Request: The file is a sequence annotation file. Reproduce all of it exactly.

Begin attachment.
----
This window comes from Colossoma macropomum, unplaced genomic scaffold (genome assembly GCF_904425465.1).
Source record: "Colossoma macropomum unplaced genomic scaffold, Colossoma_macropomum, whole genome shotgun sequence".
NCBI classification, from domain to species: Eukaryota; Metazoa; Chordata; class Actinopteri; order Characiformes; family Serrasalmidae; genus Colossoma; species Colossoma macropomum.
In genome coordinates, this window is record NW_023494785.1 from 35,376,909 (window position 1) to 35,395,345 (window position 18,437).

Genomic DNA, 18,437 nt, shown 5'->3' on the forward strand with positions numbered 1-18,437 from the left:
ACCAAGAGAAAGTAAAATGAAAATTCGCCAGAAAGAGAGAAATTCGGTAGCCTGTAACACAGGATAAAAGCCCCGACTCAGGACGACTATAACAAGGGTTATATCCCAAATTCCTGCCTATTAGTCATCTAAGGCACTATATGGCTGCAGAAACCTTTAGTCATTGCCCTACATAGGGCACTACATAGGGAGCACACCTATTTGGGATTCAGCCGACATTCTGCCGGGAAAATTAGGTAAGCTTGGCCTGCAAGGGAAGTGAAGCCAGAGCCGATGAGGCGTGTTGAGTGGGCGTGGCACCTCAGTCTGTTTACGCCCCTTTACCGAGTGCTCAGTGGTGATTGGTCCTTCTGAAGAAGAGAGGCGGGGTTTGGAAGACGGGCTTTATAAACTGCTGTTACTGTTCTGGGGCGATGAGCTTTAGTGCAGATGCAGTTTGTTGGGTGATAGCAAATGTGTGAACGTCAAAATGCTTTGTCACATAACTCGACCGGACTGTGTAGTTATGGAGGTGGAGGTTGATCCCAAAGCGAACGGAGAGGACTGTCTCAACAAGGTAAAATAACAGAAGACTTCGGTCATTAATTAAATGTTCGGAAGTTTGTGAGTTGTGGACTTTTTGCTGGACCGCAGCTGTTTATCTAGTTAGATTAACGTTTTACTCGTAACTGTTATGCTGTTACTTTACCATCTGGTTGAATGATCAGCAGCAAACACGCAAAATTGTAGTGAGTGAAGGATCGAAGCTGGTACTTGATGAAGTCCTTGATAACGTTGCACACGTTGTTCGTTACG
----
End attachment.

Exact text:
This window comes from Colossoma macropomum, unplaced genomic scaffold (genome assembly GCF_904425465.1).
Source record: "Colossoma macropomum unplaced genomic scaffold, Colossoma_macropomum, whole genome shotgun sequence".
NCBI classification, from domain to species: Eukaryota; Metazoa; Chordata; class Actinopteri; order Characiformes; family Serrasalmidae; genus Colossoma; species Colossoma macropomum.
In genome coordinates, this window is record NW_023494785.1 from 35,376,909 (window position 1) to 35,395,345 (window position 18,437).

Genomic DNA, 18,437 nt, shown 5'->3' on the forward strand with positions numbered 1-18,437 from the left:
ACCAAGAGAAAGTAAAATGAAAATTCGCCAGAAAGAGAGAAATTCGGTAGCCTGTAACACAGGATAAAAGCCCCGACTCAGGACGACTATAACAAGGGTTATATCCCAAATTCCTGCCTATTAGTCATCTAAGGCACTATATGGCTGCAGAAACCTTTAGTCATTGCCCTACATAGGGCACTACATAGGGAGCACACCTATTTGGGATTCAGCCGACATTCTGCCGGGAAAATTAGGTAAGCTTGGCCTGCAAGGGAAGTGAAGCCAGAGCCGATGAGGCGTGTTGAGTGGGCGTGGCACCTCAGTCTGTTTACGCCCCTTTACCGAGTGCTCAGTGGTGATTGGTCCTTCTGAAGAAGAGAGGCGGGGTTTGGAAGACGGGCTTTATAAACTGCTGTTACTGTTCTGGGGCGATGAGCTTTAGTGCAGATGCAGTTTGTTGGGTGATAGCAAATGTGTGAACGTCAAAATGCTTTGTCACATAACTCGACCGGACTGTGTAGTTATGGAGGTGGAGGTTGATCCCAAAGCGAACGGAGAGGACTGTCTCAACAAGGTAAAATAACAGAAGACTTCGGTCATTAATTAAATGTTCGGAAGTTTGTGAGTTGTGGACTTTTTGCTGGACCGCAGCTGTTTATCTAGTTAGATTAACGTTTTACTCGTAACTGTTATGCTGTTACTTTACCATCTGGTTGAATGATCAGCAGCAAACACGCAAAATTGTAGTGAGTGAAGGATCGAAGCTGGTACTTGATGAAGTCCTTGATAACGTTGCACACGTTGTTCGTTACG